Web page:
Sanctum noun [ Latin , past participle of sancire to consecrate.] A sacred place; hence, a place of retreat; a room reserved for personal use; as, an editor's sanctum .
Sanctus noun [ Latin sanctus , past participle of sancire .] Sanctus bell , a small bell usually suspended in a bell cot at the apex of the nave roof, over the chancel arch, in mediæval churches, but a hand bell is now often used; -- so called because rung at the singing of the sanctus , at the conclusion of the ordinary of the Mass, and again at the elevation of the host. Called also Mass bell , sacring bell , saints' bell , sance-bell , sancte bell .
1. (Eccl.) A part of the Mass, or, in Protestant churches, a part of the communion service, of which the first words in Latin are Sanctus, sanctus, sanctus [ Holy, holy, holy]; -- called also Tersanctus . 2. (Mus.) An anthem composed for these words.
[ Anglo-Saxon sand
; akin to Dutch zand
, German sand
, Old High German sant
, Icelandic sandr
, Dan. & Swedish sand
, Greek ....] 1. Fine particles of stone, esp. of siliceous stone, but not reduced to dust; comminuted stone in the form of loose grains, which are not coherent when wet.
That finer matter, called sand , is no other than very small pebbles. Woodward. 2. A single particle of such stone.
[ R.] Shak. 3. The sand in the hourglass; hence, a moment or interval of time; the term or extent of one's life.
The sands are numbered that make up my life. Shak. 4. plural Tracts of land consisting of sand, like the deserts of Arabia and Africa; also, extensive tracts of sand exposed by the ebb of the tide.
"The Libyan sands
o' Dee." C. Kingsley. 5. Courage; pluck; grit.
[ Slang] Sand badger (Zoology)
, the Japanese badger ( Meles ankuma ).
-- Sand bag
. (a) A bag filled with sand or earth, used for various purposes, as in fortification, for ballast, etc. (b) A long bag filled with sand, used as a club by assassins.
-- Sand ball
, soap mixed with sand, made into a ball for use at the toilet.
-- Sand bath
. (a) (Chemistry) A vessel of hot sand in a laboratory, in which vessels that are to be heated are partially immersed
. (b) A bath in which the body is immersed in hot sand.
-- Sand bed
, a thick layer of sand, whether deposited naturally or artificially; specifically, a thick layer of sand into which molten metal is run in casting, or from a reducing furnace.
-- Sand birds (Zoology)
, a collective name for numerous species of limicoline birds, such as the sandpipers, plovers, tattlers, and many others; -- called also shore birds .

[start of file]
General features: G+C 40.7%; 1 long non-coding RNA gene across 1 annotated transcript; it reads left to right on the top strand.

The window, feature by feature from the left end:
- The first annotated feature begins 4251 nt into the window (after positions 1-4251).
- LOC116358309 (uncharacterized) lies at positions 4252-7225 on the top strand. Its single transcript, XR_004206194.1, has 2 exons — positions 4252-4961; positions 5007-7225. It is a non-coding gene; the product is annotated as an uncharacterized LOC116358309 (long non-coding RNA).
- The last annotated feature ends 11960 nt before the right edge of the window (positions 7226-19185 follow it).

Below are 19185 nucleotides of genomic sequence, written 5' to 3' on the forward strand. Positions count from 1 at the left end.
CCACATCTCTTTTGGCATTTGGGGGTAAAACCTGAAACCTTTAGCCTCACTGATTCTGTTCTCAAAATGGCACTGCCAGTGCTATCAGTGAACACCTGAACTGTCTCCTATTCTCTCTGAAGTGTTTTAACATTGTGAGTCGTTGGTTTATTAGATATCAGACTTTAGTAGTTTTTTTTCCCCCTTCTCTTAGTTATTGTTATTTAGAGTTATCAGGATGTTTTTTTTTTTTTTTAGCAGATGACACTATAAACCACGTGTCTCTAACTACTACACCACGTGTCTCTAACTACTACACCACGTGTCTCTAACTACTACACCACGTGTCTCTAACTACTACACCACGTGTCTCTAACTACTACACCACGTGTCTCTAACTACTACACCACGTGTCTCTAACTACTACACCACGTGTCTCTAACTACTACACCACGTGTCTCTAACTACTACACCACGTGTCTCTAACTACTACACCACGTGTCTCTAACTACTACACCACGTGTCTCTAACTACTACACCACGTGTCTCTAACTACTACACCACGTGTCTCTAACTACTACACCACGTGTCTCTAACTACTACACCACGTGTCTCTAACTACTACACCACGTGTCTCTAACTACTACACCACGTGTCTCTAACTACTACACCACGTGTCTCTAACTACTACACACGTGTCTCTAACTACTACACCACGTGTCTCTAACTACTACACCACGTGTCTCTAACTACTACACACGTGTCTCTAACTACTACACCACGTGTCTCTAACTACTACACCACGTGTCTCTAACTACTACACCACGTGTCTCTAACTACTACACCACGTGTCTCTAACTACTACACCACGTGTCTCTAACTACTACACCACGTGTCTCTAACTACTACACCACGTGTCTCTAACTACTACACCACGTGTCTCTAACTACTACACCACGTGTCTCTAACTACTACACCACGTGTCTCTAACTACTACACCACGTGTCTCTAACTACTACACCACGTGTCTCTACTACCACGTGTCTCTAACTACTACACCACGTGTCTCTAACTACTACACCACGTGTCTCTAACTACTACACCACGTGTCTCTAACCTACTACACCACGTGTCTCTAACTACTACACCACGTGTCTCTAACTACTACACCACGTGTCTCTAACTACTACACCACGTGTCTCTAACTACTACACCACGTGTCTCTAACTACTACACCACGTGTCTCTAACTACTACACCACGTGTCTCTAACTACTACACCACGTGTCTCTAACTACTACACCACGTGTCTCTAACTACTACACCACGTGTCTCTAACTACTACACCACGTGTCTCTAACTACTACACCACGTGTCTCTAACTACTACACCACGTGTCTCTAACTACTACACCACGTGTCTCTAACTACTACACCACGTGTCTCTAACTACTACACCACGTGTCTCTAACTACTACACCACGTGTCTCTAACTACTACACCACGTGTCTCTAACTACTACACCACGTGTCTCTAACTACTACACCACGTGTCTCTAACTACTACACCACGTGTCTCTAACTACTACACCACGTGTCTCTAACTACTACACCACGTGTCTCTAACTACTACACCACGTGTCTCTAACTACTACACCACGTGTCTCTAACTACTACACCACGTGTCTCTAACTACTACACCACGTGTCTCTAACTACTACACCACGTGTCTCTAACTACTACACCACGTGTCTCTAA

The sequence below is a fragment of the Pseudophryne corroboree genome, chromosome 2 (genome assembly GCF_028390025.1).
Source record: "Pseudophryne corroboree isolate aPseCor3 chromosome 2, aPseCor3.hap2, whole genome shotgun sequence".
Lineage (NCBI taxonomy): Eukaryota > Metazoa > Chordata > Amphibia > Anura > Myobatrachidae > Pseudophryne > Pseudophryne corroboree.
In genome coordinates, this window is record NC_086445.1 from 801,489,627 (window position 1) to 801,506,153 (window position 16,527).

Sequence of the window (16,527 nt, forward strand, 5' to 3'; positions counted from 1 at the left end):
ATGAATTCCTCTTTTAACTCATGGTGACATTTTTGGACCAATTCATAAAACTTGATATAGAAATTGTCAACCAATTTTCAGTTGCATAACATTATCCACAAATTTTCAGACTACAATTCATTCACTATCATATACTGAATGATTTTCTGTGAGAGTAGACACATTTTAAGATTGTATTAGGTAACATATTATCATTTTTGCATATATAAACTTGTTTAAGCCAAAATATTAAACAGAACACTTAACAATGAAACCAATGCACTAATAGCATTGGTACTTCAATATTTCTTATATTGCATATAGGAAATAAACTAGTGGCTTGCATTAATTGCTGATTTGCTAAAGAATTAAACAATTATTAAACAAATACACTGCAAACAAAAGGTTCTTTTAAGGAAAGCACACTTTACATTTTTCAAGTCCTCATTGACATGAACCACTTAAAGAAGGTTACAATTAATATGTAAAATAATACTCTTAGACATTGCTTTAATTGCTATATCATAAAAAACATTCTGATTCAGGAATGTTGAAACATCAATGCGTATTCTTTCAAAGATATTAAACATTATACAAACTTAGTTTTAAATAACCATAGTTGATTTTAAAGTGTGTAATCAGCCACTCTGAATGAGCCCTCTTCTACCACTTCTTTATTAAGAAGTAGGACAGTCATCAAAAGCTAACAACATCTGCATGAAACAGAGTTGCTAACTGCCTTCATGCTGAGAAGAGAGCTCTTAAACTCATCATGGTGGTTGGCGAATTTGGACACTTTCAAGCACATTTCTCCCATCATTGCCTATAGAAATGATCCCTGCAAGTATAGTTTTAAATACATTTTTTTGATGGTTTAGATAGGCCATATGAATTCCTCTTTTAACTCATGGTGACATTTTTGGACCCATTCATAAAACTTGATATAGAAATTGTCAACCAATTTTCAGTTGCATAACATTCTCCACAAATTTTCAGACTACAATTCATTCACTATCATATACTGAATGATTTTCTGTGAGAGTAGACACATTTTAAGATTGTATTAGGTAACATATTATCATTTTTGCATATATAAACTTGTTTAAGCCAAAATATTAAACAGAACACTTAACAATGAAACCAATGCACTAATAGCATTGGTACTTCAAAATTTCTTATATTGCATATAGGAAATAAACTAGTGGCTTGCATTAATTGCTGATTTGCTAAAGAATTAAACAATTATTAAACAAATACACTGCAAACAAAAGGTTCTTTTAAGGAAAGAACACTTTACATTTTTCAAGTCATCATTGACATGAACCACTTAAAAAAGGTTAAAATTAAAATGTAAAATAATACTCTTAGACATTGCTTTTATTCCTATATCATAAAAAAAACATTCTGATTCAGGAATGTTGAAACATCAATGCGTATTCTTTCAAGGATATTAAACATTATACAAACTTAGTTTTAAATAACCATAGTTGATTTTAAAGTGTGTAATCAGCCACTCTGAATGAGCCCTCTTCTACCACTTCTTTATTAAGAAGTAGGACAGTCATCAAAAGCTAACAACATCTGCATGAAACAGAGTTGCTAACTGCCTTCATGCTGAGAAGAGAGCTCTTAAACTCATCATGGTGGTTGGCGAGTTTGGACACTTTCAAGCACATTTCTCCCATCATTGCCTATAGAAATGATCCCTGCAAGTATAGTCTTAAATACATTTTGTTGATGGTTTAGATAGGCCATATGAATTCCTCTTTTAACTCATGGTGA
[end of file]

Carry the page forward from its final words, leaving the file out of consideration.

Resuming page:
-- Sand blast
, a process of engraving and cutting glass and other hard substances by driving sand against them by a steam jet or otherwise; also, the apparatus used in the process.
-- Sand box
. (a) A box with a perforated top or cover, for sprinkling paper with sand
. (b) A box carried on locomotives, from which sand runs on the rails in front of the driving wheel, to prevent slipping.
-- Sand-box tree (Botany)
, a tropical American tree ( Hura crepitans ). Its fruit is a depressed many-celled woody capsule which, when completely dry, bursts with a loud report and scatters the seeds. See Illust. of Regma .
-- Sand bug (Zoology)
, an American anomuran crustacean ( Hippa talpoidea ) which burrows in sandy seabeaches. It is often used as bait by fishermen. See Illust. under Anomura .
-- Sand canal (Zoology)
, a tubular vessel having a calcareous coating, and connecting the oral ambulacral ring with the madreporic tubercle. It appears to be excretory in function.
-- Sand cock (Zoology)
, the redshank.
[ Prov. Eng.] -- Sand collar
. (Zoology) Same as Sand saucer , below.
-- Sand crab
. (Zoology) (a) The lady crab. (b) A land crab, or ocypodian.
-- Sand crack (Far.)
, a crack extending downward from the coronet, in the wall of a horse's hoof, which often causes lameness.
-- Sand cricket (Zoology)
, any one of several species of large terrestrial crickets of the genus Stenophelmatus and allied genera, native of the sandy plains of the Western United States.
-- Sand cusk (Zoology)
, any ophidioid fish. See Illust. under Ophidioid .
-- Sand dab (Zoology)
, a small American flounder ( Limanda ferruginea ); -- called also rusty dab . The name is also applied locally to other allied species.
-- Sand darter (Zoology)
, a small etheostomoid fish of the Ohio valley ( Ammocrypta pellucida ).
-- Sand dollar (Zoology)
, any one of several species of small flat circular sea urchins, which live on sandy bottoms, especially Echinarachnius parma of the American coast.
-- Sand drift
, drifting sand; also, a mound or bank of drifted sand.
-- Sand eel
. (Zoology) (a) A lant, or launce
. (b) A slender Pacific Ocean fish of the genus Gonorhynchus , having barbels about the mouth.
-- Sand flag
, sandstone which splits up into flagstones.
-- Sand flea
. (Zoology) (a) Any species of flea which inhabits, or breeds in, sandy places, especially the common dog flea. (b) The chigoe
. (c) Any leaping amphipod crustacean; a beach flea, or orchestian. See Beach flea , under Beach .
-- Sand flood
, a vast body of sand borne along by the wind. James Bruce.
-- Sand fluke
. (Zoology) (a) The sandnecker
. (b) The European smooth dab ( Pleuronectes microcephalus ); -- called also kitt , marysole , smear dab , town dab .
-- Sand fly (Zoology)
, any one of several species of small dipterous flies of the genus Simulium , abounding on sandy shores, especially Simulium nocivum of the United States. They are very troublesome on account of their biting habits. Called also no-see-um , punky , and midge .
-- Sand gall
. (Geol.) See Sand pipe , below.
-- Sand grass (Botany)